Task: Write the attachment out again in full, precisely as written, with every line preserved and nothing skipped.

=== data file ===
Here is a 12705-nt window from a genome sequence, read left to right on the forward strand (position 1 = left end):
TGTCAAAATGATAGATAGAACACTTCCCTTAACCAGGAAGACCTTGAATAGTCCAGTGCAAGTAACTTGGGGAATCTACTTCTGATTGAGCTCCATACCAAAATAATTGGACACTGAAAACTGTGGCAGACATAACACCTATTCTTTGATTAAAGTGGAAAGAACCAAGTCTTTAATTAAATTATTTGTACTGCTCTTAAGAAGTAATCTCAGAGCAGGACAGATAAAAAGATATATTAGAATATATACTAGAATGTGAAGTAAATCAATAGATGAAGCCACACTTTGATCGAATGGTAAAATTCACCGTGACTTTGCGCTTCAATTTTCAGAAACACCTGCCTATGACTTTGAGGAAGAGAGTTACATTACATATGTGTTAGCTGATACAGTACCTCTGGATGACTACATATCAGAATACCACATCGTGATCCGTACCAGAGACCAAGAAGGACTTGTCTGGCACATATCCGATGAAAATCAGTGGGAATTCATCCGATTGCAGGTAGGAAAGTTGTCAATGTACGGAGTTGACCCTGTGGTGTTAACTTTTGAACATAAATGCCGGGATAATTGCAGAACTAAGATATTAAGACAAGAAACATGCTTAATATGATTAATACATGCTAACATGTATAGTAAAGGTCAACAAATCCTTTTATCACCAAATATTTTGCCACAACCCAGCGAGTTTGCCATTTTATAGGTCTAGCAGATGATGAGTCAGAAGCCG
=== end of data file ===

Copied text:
Here is a 12705-nt window from a genome sequence, read left to right on the forward strand (position 1 = left end):
TGTCAAAATGATAGATAGAACACTTCCCTTAACCAGGAAGACCTTGAATAGTCCAGTGCAAGTAACTTGGGGAATCTACTTCTGATTGAGCTCCATACCAAAATAATTGGACACTGAAAACTGTGGCAGACATAACACCTATTCTTTGATTAAAGTGGAAAGAACCAAGTCTTTAATTAAATTATTTGTACTGCTCTTAAGAAGTAATCTCAGAGCAGGACAGATAAAAAGATATATTAGAATATATACTAGAATGTGAAGTAAATCAATAGATGAAGCCACACTTTGATCGAATGGTAAAATTCACCGTGACTTTGCGCTTCAATTTTCAGAAACACCTGCCTATGACTTTGAGGAAGAGAGTTACATTACATATGTGTTAGCTGATACAGTACCTCTGGATGACTACATATCAGAATACCACATCGTGATCCGTACCAGAGACCAAGAAGGACTTGTCTGGCACATATCCGATGAAAATCAGTGGGAATTCATCCGATTGCAGGTAGGAAAGTTGTCAATGTACGGAGTTGACCCTGTGGTGTTAACTTTTGAACATAAATGCCGGGATAATTGCAGAACTAAGATATTAAGACAAGAAACATGCTTAATATGATTAATACATGCTAACATGTATAGTAAAGGTCAACAAATCCTTTTATCACCAAATATTTTGCCACAACCCAGCGAGTTTGCCATTTTATAGGTCTAGCAGATGATGAGTCAGAAGCCG